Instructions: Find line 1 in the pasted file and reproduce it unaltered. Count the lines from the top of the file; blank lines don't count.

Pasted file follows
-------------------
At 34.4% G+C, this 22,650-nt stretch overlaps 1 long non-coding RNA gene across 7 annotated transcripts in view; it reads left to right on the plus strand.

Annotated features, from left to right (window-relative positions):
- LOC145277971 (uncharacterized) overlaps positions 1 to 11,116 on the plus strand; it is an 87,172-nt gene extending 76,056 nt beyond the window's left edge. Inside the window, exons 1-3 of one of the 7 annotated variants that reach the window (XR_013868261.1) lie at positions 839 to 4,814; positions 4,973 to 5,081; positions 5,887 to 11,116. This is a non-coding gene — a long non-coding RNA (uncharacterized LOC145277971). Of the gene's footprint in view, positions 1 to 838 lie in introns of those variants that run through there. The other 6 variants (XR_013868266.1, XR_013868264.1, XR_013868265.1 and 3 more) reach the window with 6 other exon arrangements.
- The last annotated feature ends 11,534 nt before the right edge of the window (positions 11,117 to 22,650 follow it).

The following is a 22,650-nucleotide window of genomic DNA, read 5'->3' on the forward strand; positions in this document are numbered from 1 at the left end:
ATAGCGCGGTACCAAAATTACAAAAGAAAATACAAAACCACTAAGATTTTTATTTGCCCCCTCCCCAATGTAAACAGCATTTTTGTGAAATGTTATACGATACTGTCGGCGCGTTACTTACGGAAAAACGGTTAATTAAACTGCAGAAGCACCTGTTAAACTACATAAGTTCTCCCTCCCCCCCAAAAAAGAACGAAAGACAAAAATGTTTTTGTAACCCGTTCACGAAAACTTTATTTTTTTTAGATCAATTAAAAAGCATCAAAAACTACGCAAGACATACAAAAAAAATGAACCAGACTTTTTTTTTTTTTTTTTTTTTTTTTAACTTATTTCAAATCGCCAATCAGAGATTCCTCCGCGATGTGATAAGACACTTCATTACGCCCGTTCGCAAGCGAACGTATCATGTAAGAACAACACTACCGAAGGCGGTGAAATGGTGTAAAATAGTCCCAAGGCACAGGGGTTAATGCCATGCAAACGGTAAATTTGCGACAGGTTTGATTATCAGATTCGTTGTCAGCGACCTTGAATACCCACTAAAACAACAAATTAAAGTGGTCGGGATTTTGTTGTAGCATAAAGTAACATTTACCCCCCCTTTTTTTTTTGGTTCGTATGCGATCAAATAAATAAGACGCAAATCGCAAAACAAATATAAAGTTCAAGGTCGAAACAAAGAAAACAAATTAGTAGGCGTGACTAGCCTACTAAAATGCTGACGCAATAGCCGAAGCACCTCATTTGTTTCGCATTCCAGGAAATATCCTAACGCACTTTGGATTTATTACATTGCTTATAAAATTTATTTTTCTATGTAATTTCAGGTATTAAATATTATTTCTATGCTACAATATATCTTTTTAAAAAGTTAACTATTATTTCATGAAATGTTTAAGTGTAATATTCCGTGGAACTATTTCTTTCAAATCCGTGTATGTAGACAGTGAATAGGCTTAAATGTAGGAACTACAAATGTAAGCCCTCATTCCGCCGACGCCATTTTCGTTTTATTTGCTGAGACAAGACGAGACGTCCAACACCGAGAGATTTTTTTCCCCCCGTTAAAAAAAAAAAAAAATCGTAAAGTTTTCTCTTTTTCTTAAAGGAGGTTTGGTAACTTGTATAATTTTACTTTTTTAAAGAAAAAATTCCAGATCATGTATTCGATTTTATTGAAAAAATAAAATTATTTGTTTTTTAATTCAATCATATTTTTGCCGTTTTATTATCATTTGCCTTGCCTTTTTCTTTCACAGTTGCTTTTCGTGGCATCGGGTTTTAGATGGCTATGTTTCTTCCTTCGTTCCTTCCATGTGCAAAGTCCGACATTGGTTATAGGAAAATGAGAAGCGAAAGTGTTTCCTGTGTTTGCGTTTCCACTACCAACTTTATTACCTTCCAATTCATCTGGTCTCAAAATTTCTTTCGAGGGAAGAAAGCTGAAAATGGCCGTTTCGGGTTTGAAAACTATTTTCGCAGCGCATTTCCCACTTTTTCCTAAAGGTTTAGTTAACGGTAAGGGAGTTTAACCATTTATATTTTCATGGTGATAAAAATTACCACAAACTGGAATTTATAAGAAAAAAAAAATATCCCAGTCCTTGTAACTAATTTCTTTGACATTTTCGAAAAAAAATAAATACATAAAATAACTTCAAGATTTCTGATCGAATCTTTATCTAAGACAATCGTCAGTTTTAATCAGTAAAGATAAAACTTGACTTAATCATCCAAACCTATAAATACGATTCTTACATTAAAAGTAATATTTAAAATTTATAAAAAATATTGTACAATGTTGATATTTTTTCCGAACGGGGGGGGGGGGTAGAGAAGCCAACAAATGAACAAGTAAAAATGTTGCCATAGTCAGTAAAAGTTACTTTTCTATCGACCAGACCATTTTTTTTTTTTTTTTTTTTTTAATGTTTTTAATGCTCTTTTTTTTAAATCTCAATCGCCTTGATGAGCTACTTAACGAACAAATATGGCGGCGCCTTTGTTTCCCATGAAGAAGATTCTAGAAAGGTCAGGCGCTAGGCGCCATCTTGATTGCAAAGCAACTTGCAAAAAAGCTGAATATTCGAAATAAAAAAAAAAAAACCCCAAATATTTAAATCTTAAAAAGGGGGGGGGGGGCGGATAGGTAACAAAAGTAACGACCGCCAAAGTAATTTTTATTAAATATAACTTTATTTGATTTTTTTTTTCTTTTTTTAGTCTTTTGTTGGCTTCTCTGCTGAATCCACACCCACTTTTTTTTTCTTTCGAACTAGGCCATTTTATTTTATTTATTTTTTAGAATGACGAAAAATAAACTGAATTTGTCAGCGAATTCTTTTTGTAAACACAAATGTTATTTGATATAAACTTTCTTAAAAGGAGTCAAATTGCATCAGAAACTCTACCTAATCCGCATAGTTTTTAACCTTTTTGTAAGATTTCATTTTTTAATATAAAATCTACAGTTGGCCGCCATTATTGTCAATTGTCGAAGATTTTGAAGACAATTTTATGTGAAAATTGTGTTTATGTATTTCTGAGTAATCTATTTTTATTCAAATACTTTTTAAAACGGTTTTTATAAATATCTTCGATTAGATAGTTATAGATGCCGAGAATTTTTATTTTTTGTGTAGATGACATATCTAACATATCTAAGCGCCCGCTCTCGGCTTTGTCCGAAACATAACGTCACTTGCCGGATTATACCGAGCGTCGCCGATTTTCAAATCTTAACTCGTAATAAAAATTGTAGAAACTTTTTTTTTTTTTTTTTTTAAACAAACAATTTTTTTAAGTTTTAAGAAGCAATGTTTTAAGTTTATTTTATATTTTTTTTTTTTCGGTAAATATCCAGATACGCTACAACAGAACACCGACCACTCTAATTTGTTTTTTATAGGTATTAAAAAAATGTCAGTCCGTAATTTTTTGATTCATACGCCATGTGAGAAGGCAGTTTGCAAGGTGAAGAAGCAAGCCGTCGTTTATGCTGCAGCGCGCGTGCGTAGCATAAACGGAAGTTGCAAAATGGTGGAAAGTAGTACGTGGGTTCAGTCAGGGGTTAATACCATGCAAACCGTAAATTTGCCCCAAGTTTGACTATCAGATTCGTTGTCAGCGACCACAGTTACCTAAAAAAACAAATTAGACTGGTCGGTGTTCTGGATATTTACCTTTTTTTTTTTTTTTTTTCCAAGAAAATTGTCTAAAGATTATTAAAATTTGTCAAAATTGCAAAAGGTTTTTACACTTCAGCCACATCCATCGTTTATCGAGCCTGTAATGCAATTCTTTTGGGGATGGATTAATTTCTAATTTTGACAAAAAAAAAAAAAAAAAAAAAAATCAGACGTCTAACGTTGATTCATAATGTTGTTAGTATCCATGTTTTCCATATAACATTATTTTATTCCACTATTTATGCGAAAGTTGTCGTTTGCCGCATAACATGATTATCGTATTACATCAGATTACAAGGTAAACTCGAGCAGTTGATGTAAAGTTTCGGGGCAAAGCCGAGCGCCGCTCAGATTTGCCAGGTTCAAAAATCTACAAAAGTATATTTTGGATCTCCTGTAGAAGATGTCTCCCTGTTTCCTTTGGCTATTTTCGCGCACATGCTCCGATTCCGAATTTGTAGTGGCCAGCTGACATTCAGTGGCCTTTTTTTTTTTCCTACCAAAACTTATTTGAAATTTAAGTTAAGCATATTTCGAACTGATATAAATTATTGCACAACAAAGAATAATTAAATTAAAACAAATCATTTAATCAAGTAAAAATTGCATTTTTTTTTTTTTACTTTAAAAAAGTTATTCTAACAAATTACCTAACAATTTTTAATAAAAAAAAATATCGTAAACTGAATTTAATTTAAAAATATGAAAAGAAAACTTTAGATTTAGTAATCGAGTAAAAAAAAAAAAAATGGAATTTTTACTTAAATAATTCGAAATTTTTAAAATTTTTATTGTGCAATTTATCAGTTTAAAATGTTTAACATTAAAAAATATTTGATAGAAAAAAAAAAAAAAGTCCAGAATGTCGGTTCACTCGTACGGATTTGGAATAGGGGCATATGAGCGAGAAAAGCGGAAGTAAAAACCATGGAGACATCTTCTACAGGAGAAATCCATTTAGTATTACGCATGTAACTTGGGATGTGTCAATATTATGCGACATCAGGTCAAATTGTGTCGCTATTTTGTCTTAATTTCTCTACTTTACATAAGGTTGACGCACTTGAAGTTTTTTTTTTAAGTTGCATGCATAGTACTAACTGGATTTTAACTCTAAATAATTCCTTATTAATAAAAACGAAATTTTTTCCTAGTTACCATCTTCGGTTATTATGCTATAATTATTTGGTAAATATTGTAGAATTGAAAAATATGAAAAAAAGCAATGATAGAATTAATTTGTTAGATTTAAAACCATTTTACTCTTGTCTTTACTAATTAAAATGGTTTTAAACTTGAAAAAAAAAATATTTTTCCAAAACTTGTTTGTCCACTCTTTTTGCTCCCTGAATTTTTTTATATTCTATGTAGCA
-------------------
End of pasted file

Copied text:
At 34.4% G+C, this 22,650-nt stretch overlaps 1 long non-coding RNA gene across 7 annotated transcripts in view; it reads left to right on the plus strand.